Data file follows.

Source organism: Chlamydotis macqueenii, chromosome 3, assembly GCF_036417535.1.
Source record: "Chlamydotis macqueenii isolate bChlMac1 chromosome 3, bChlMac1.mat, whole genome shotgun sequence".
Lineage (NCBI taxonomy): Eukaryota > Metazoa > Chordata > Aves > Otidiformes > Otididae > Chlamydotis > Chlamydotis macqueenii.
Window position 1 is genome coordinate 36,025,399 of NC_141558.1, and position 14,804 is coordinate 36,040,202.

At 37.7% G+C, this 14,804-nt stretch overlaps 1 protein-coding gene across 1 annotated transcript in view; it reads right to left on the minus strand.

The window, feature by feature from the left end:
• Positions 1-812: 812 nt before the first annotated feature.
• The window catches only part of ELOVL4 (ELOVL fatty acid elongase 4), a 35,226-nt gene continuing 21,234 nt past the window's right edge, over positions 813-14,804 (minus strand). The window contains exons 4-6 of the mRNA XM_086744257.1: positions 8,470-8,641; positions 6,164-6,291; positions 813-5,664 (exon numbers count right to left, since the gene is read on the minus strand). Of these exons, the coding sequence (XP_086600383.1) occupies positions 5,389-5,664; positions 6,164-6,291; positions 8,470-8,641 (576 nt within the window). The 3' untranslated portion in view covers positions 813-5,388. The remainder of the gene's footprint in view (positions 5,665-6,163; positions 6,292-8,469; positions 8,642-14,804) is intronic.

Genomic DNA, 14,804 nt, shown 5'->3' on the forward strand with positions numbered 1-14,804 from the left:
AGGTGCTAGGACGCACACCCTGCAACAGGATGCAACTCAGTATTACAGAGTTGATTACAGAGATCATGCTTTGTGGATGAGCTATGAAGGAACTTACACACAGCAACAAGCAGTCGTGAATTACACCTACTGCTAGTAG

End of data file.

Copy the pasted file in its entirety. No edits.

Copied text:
Source organism: Chlamydotis macqueenii, chromosome 3, assembly GCF_036417535.1.
Source record: "Chlamydotis macqueenii isolate bChlMac1 chromosome 3, bChlMac1.mat, whole genome shotgun sequence".
Lineage (NCBI taxonomy): Eukaryota > Metazoa > Chordata > Aves > Otidiformes > Otididae > Chlamydotis > Chlamydotis macqueenii.
Window position 1 is genome coordinate 36,025,399 of NC_141558.1, and position 14,804 is coordinate 36,040,202.

At 37.7% G+C, this 14,804-nt stretch overlaps 1 protein-coding gene across 1 annotated transcript in view; it reads right to left on the minus strand.

The window, feature by feature from the left end:
• Positions 1-812: 812 nt before the first annotated feature.
• The window catches only part of ELOVL4 (ELOVL fatty acid elongase 4), a 35,226-nt gene continuing 21,234 nt past the window's right edge, over positions 813-14,804 (minus strand). The window contains exons 4-6 of the mRNA XM_086744257.1: positions 8,470-8,641; positions 6,164-6,291; positions 813-5,664 (exon numbers count right to left, since the gene is read on the minus strand). Of these exons, the coding sequence (XP_086600383.1) occupies positions 5,389-5,664; positions 6,164-6,291; positions 8,470-8,641 (576 nt within the window). The 3' untranslated portion in view covers positions 813-5,388. The remainder of the gene's footprint in view (positions 5,665-6,163; positions 6,292-8,469; positions 8,642-14,804) is intronic.

Genomic DNA, 14,804 nt, shown 5'->3' on the forward strand with positions numbered 1-14,804 from the left:
AGGTGCTAGGACGCACACCCTGCAACAGGATGCAACTCAGTATTACAGAGTTGATTACAGAGATCATGCTTTGTGGATGAGCTATGAAGGAACTTACACACAGCAACAAGCAGTCGTGAATTACACCTACTGCTAGTAG